Building that PROTO Layout

In last week’s post, I suggested that more modelers build PROTO layouts. Today, I want to explore two ways to build that layout.

Building a model train layout is a big task to begin with and something that’s never really finished – at least in my experience. There are always things to add, improve or change.

Building a PROTO layout is an even bigger task, because PROTO modelers love details and have to build many parts from scratch. Just converting and supering a car or engine can turn into a major undertaking. Thus, the building process takes much longer.

So how am I supposed to build an entire layout in PROTO:87?

Going micro

Over the last few weeks, I have been following The Protocrastinator blog and love his musings about building a PROTO:87 micro layout. I think this is the perfect approach to fine scale modeling: Choose a scene that is manageable in size and tell a story.

When we first moved to Manhattan last year, I was thinking about building a micro layout, too. I did some research and found Carl Arendt’s Micro/Small Layouts for Model Railroads website, which contains over 1,500 ideas, track plans and photos on micro layouts. Whether you are looking for an Inglenook or Timesaver, single level or multi level, a track plan with or without switches – Carl’s got you covered.

Going micro is definitely a good plan, but for me it seems somewhat limiting and that’s not because of the size. What I am missing the most is context. Micro layouts are great for operating alone or with a buddy and are certainly terrific as exhibition layouts to show off your craft. But at the end of the day, you are confined to your scene on a two by four.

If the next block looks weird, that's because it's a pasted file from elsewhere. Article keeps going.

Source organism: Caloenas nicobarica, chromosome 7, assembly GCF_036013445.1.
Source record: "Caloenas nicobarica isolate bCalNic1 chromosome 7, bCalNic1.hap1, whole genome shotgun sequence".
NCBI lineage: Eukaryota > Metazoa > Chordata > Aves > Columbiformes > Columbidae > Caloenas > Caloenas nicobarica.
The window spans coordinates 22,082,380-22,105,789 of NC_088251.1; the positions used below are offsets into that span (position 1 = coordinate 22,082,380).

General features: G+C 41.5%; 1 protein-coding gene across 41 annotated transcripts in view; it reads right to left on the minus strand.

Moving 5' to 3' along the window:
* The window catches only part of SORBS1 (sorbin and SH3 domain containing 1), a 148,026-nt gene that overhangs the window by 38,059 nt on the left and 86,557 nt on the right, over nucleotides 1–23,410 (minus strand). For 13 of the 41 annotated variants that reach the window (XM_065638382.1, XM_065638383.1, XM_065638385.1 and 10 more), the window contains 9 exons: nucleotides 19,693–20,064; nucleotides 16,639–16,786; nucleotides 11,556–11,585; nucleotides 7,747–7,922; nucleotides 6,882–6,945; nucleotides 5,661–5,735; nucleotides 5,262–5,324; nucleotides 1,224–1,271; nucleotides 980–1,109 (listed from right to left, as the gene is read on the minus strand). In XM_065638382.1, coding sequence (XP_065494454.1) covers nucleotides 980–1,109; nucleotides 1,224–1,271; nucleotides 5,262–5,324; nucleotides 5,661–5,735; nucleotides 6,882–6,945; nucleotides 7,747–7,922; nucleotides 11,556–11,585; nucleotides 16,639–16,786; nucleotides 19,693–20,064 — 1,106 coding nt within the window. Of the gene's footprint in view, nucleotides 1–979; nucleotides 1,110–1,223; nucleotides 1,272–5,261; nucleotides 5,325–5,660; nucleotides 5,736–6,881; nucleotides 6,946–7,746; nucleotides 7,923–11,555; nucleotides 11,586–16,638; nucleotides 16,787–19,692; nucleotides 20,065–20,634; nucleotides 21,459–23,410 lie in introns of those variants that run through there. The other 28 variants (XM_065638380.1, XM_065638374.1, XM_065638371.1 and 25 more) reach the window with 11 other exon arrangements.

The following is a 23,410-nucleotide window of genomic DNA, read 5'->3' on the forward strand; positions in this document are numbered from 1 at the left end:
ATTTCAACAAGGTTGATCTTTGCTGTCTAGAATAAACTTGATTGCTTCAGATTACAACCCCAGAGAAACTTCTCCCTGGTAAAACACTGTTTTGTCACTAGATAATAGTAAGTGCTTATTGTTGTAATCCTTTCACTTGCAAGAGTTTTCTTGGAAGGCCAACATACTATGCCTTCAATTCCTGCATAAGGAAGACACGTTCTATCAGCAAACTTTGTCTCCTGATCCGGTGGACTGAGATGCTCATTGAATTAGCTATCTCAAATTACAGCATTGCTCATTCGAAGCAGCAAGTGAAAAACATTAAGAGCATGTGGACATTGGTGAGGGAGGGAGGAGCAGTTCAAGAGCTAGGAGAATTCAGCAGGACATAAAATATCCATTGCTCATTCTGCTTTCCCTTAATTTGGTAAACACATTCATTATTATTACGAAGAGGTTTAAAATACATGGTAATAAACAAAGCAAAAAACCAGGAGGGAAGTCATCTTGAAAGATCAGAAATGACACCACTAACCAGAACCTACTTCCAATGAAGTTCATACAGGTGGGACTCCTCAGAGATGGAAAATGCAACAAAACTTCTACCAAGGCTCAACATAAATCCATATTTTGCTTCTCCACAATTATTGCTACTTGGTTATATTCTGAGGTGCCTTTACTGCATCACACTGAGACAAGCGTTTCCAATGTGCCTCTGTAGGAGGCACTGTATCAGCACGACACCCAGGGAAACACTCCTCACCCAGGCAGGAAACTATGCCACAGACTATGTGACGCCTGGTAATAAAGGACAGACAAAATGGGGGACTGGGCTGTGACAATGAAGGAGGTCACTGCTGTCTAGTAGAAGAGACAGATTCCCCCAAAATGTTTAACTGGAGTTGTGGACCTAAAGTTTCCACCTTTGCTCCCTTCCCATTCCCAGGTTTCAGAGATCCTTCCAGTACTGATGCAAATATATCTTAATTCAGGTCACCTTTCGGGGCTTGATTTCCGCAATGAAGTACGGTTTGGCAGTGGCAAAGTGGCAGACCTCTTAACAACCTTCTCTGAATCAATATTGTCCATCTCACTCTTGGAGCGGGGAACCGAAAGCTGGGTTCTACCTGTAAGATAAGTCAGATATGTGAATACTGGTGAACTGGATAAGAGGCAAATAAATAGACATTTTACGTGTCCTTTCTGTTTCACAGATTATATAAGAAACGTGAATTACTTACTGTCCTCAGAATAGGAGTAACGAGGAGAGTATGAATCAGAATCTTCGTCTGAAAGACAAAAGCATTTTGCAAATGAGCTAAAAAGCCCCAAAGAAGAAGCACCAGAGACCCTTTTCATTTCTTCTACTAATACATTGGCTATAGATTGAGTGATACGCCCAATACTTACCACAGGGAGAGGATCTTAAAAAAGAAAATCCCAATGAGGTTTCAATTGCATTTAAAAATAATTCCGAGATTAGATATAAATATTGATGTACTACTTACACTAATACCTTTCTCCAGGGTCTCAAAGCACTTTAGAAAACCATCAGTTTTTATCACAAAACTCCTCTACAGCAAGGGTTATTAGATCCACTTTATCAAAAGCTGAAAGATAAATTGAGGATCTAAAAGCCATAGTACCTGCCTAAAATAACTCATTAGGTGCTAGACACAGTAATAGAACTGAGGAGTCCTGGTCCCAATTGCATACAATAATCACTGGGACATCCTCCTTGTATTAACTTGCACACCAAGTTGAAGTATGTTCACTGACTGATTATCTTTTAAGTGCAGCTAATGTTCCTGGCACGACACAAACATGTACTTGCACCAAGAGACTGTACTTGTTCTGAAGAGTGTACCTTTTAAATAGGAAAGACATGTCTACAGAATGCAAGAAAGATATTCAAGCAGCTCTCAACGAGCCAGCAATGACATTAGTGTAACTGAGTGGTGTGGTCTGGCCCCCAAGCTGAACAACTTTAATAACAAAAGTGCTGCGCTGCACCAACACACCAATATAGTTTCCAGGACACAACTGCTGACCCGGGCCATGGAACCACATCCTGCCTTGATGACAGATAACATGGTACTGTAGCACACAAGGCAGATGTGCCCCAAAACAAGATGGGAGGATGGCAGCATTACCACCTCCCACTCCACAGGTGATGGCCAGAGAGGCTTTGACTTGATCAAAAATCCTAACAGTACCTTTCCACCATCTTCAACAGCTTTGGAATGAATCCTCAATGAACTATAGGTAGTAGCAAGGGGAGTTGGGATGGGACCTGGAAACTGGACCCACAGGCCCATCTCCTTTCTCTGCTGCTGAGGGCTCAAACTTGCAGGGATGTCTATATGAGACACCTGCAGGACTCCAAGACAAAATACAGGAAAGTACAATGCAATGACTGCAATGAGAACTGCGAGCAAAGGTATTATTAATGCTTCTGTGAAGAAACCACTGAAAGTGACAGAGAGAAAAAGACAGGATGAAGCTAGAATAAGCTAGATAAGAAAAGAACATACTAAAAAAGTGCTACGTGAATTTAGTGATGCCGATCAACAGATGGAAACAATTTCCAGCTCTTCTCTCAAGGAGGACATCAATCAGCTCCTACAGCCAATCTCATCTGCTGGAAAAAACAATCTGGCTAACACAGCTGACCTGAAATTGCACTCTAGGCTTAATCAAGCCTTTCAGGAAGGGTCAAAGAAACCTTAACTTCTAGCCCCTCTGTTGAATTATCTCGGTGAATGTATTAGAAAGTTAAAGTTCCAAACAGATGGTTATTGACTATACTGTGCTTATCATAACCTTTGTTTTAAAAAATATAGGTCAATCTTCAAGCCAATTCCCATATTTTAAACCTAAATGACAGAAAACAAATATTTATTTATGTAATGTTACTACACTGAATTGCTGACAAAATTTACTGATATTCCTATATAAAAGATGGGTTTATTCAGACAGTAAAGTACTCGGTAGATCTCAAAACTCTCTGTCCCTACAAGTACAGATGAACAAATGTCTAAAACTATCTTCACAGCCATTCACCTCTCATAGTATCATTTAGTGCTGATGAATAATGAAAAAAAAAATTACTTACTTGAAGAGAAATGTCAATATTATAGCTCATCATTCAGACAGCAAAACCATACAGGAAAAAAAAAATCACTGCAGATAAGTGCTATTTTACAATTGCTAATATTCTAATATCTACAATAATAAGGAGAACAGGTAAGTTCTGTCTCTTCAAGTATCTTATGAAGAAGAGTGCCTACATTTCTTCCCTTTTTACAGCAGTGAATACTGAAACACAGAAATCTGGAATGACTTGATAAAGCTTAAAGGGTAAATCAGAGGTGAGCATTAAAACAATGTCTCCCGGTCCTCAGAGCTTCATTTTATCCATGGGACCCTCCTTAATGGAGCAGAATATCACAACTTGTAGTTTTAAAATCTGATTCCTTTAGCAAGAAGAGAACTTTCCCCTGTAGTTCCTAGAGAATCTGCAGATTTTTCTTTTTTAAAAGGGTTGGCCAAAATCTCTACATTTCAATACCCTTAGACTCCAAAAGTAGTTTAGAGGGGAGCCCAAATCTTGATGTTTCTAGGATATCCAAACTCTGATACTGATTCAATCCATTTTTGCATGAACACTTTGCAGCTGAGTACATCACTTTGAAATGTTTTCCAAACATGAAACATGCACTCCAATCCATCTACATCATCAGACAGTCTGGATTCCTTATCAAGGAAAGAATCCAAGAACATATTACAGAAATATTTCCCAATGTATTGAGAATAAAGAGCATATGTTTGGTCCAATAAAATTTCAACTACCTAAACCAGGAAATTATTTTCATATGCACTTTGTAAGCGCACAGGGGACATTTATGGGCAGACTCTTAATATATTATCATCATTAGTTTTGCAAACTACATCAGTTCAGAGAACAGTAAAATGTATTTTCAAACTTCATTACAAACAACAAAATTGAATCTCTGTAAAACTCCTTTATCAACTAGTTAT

Going modular

When you turn your micro layout into a module that connects to other modules with matching end plates, you are literally able to connect to the great wide world. Your scene is now one of many along a (model) railroad line with a new story to tell every time it is set up. Your short story suddenly turned into a novel – now here is the context I was looking for.

If PROTO modeling is supposed to gain more traction in the U.S. (which I hope it will), I firmly believe that starting a modular PROTO:87 group is the way to go.

This not only allows you to connect to other modules. More importantly, it connects you to like-minded modelers who pursue a common goal. Individuals can further develop their specialties and help out fellow modelers in areas where they may lack expertise and vice versa. It’s a win-win situation.

Your turn

Interested in starting a PROTO:87 modular group? Want to take the Free-mo or the FREMO-USA route?

Leave a comment below. I look forward to hearing from you.

8 thoughts on “Building that PROTO Layout

  1. Ed McCamey

    Could be a way to expand actual layouts and allow for displays at conventions and shows. Critical is the interface design and template as well as the minimum standards for the modules. If steamers will run, then the radius issues will be more constraining. A “free-mo” approach – but with say exclusively point to point operations (less radius issues) may be a way to consider. The Euro FreeMo P87 module approach (one central main line rather than a isle positioned main) may be a better option than the US based Free-Mo, as there exists several fine P87 modules already being interchanged and operated. The Germans had a fine modular P87 layout at the Houten, NL P87 International Convention in March 2009.

    -ed mcccamey-

  2. Johannes Post author

    Thanks for your comment, Ed. I also think that the P87 FREMO style with the main in the center is very reasonable. In terms of radii, I feel that going with large prototypical curves is the way to go. The FREMO:87 group builds modules with 300 cm radius – no problem for steamers.